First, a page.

Luca Mangiat wrote, regarding genders:
     "This is also shared by Egyptian: AFAIK its feminine ending was *-(e)t
(sen = brother (or was it son?); senet =sister/daughter). I remember I
noticed this when I read that 'Qohelet' was a feminine name (which sounded
quite strange to my ears)."

     Yes, names like Qohelet and Soferet are perfect examples of masculine
substantives ("Preacher" and "Scribe," both names) which terminate with the
marker of the feminine, -t.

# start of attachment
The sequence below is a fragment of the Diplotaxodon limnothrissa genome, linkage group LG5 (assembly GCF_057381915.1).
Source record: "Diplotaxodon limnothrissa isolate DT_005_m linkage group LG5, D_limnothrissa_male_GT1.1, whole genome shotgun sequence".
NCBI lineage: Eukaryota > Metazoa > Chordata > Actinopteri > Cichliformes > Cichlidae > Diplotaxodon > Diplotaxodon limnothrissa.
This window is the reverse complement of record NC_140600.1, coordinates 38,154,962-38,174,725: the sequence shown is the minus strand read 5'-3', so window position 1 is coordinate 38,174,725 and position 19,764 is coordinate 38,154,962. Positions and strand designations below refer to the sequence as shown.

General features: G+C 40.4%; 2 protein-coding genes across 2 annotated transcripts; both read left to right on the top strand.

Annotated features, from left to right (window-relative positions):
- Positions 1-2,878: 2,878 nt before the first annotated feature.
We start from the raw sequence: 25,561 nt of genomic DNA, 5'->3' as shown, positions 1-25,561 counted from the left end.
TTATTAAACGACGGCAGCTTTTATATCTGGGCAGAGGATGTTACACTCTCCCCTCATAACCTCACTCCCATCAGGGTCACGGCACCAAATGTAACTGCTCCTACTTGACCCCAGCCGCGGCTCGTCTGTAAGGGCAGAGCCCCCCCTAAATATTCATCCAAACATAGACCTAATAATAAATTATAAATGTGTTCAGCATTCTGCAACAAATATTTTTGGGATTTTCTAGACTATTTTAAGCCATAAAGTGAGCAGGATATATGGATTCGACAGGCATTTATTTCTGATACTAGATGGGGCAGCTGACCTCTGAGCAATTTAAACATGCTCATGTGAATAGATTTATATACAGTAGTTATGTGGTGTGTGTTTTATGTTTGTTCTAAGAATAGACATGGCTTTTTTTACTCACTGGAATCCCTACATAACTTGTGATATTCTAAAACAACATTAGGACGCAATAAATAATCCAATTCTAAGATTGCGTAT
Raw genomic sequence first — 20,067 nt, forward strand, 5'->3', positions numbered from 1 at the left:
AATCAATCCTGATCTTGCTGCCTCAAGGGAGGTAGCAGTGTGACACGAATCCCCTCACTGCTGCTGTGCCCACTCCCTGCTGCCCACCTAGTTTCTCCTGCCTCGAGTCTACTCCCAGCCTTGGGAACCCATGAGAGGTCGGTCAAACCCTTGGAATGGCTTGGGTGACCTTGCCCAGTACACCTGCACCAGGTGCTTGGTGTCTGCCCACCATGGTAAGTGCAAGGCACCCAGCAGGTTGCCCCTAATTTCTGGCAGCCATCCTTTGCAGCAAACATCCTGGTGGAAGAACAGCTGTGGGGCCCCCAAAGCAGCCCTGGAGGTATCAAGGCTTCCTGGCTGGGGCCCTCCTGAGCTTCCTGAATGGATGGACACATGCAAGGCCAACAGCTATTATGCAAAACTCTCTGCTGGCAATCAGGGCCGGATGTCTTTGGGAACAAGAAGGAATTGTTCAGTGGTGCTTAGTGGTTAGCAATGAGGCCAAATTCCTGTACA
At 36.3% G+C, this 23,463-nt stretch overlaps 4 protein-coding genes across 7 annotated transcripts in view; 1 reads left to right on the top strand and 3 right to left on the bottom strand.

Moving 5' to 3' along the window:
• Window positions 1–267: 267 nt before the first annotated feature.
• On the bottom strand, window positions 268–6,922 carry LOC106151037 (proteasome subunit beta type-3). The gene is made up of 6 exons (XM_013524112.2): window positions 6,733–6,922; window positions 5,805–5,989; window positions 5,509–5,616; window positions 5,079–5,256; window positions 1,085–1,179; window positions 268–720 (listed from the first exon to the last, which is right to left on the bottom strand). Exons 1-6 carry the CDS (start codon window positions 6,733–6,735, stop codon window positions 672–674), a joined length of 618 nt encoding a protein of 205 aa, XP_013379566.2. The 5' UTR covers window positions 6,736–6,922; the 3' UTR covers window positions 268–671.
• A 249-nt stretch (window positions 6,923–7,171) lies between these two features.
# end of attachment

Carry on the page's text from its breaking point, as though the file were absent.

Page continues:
This also happens in Arabic; some masculine names end with the marker
of the feminine (usually called a "taa marbuTa," although in these cases the
two dots that mark it are removed so as not to confuse the reader as to the
gender of the person named).  Such a name is Allah, for example.  Another
rather common example of this phenomenon is the word for "successor, deputy;
caliph" "xaliifatun."


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